Written by Ben Templesmith
Art by Ben Templesmith
Lettering by Ben Templesmith
Published by IDW Publishing
Review by Lindsey Morris
'Rama Rating: 7 out of 10
The comics of Ben Templesmith have become fairly synonymous with squishy tentacles, eyeless corpses and many-eyed demons, with some scarred-up badasses and ritual child sacrifice thrown in for good measure. So it comes as no surprise that his newest series incorporates all of these things, and then some. Squidder #1 provides readers with a bleak glimpse into a grimy, post-apocalyptic world where cephalopods reign supreme.
There's something to be said for a man who sticks to his guns. I made a joke. There are guns in this comic. Templesmith has found a formula that works for him and he is taking it out of the vault once again to bring us his newest effort. Protagonist Mr. Hitchens, or Squidder, as he is often called, is something of an action hero: three parts hardened combat vet, one part tortured sentimentalist. Watch him has he drinks in excess! Admire the vivid memories he keeps of being buried by bodies while fighting, only to see the face of his loved one turn to ashes! A fun time to be had by all.
This introductory issue has its problems, and they are all in the writing department. The pacing is a bit ponderous, and the timeline is sketchy. Establishing the protagonist as an A+ killer needed about three pages, but took most of the book, and I honestly couldn't tell whether the opening scene was set in real time or the past. These complaints aside, the book was a smooth read. A lot of character development early on, with a solid set-up for what's to come. Hitchins is not a relatable guy, yet he is able to cull the readers sympathy. You're not rooting for the underdog here, but it's either him or the squids.
The visuals for this book are incredibly complimentary to the storyline. Templesmith's style hasn't evolved much in recent years, but there is a subtle improvement to be seen in the colors and staging of the panels. The range of emotion seen in this hellish landscape is not large in scope, but the sneers and grimaces all hit their marks. The are the requisite amount of tentacles, boom boom sticks, blood, cigarettes, and booze. Also worth noting, Templesmith is on all art duties, as well as writing. The credits list him as, "Creator, Executive Producer, Writer, Artist & Letters (& Whatever else he can think of)." Henceforth known as Jack-of-all-trades Templesmith.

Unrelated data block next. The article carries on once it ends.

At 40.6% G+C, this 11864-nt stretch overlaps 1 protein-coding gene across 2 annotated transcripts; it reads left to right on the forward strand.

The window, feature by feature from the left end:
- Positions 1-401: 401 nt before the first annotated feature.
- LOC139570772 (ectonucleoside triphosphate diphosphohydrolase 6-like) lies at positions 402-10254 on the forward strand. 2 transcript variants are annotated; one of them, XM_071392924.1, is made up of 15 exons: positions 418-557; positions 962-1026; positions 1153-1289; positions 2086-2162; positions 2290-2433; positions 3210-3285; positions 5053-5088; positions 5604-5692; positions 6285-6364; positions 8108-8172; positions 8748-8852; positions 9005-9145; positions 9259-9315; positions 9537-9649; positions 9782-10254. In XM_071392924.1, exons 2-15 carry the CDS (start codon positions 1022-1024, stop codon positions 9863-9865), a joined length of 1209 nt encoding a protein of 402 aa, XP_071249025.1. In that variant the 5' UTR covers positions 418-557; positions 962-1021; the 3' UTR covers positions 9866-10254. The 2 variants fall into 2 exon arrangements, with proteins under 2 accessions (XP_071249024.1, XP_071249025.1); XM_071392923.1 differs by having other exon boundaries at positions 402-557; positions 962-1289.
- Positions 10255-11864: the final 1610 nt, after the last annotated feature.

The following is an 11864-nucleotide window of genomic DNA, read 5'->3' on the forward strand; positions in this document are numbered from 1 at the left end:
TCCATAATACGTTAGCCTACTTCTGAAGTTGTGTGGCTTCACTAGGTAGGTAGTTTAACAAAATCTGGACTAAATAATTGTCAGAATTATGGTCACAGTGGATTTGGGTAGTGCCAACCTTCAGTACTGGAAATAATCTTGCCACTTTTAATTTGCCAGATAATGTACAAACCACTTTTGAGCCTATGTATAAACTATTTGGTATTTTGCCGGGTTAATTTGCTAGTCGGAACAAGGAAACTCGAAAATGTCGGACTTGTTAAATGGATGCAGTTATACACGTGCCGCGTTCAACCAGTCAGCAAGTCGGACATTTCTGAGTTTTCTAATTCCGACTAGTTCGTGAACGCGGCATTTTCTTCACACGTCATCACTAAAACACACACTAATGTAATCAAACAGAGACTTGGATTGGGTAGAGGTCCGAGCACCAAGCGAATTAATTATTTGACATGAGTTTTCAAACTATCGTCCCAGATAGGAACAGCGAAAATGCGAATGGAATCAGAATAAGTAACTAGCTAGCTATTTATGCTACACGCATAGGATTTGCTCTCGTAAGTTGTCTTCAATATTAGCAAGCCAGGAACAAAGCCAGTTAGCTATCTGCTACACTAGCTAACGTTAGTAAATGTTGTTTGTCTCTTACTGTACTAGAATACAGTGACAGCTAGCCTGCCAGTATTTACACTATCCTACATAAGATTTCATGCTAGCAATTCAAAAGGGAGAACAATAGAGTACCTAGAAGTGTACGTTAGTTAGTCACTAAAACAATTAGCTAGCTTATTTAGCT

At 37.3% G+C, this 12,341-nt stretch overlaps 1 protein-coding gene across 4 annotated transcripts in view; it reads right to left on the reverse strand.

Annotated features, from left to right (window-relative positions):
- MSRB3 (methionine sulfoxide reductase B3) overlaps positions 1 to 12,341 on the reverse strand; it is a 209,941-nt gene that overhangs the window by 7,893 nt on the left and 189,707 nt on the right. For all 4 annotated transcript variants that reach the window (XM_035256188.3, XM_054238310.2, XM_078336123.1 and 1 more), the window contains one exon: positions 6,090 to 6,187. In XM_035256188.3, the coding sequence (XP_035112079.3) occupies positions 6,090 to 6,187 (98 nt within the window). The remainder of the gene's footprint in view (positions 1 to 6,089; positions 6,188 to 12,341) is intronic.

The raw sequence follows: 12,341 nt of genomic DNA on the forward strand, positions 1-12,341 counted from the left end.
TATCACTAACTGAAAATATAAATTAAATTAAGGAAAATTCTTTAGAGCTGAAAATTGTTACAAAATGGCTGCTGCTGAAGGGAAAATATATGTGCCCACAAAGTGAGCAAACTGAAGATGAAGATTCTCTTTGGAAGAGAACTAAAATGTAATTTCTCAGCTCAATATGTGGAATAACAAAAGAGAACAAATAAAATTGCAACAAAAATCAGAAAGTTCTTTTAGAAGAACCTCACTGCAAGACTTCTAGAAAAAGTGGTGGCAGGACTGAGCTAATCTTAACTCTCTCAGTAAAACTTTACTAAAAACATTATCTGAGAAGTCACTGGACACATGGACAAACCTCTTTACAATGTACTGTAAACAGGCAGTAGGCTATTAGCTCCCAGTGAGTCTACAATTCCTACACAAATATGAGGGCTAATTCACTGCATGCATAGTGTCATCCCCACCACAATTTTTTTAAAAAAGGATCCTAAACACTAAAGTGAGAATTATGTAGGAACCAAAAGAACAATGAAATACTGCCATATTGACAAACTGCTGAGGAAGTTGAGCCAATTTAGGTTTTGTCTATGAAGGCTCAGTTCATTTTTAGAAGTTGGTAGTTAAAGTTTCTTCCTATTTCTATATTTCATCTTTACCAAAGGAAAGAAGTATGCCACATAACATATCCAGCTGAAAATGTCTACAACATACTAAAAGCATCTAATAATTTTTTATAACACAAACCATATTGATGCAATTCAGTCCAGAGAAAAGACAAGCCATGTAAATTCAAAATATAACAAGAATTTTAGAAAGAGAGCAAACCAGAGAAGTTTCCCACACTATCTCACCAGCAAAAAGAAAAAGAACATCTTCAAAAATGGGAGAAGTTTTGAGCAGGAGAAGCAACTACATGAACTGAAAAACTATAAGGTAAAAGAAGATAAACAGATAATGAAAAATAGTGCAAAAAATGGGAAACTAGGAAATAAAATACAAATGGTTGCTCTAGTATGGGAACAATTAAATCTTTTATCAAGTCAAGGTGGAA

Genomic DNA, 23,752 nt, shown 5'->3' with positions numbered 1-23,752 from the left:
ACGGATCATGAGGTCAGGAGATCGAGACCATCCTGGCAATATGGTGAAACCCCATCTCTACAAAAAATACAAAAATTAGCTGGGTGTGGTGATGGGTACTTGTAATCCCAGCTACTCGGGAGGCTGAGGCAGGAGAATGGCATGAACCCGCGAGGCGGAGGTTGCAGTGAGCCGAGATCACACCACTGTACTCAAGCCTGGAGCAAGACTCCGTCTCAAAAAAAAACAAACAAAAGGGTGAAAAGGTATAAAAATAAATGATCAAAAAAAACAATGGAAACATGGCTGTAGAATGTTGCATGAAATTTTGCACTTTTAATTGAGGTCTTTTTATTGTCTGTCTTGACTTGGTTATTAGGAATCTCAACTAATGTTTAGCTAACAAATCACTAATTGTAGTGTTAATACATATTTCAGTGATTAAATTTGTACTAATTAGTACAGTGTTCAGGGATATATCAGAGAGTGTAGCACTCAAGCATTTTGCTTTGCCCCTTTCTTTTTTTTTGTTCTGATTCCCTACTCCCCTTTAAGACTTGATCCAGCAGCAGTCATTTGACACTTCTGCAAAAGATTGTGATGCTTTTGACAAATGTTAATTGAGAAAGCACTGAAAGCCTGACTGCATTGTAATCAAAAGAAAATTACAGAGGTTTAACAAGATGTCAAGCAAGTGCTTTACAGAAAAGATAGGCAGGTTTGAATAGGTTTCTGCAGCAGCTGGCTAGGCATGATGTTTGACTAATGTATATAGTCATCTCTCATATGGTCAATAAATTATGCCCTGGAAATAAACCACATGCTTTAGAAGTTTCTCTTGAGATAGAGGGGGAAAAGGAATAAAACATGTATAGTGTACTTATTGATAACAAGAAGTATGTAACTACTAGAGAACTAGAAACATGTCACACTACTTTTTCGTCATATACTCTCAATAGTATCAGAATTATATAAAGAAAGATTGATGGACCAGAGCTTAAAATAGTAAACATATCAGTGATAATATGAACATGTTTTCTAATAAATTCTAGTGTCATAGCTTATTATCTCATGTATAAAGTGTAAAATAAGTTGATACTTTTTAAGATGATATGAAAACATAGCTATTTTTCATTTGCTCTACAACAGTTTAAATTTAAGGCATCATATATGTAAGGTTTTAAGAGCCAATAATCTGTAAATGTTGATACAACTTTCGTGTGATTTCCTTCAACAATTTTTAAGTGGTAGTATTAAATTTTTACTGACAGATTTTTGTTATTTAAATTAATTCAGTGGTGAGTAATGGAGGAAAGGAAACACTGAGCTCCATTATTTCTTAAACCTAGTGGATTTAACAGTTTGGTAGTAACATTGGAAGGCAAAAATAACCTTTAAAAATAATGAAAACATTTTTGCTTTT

This is not a comic for the faint of heart. There are many loud noises followed by red liquid. Some of the character designs could be described as grotesque at best. The main character is almost certainly a psychopath. Even so, the reader is left wanting more. Squidder #1 is a winner, it looks damnation straight in the eye and gives it the finger.
Silver Surfer #4
Written by Dan Slott
Art by Michael Allred and Laura Allred
Lettering by Clayton Cowles
Published by Marvel Comics
Review by Justin Partridge, III
‘Rama Rating: 6 out of 10
They say you can’t go home again. While for some people it is true, but not for Dawn Greenwood, recent savior of the universe and citizen of Earth who has found herself in the company of the one and only sentinel of the spaceways, the Silver Surfer. The Surfer has always thought of the Earth as his adoptive home - even if it was his terrestrial prison for a stretch - but what would happen if the Surfer actually took a bit of time to slow down once again and enjoy what humans had to offer? What if he, once more, didn’t have a choice? All of these threads and more are explored in yet another ginchy, yet slowly paced, issue of Dan Slott and the Allreds’ far-out Silver Surfer. Slott and the Allreds offer this issue as a cool-down to the graphic freak-out that was the first arc, and while that allows Slott time for great character moments and fun cameos, Issue #4 lacks the cosmic energy of first three installments.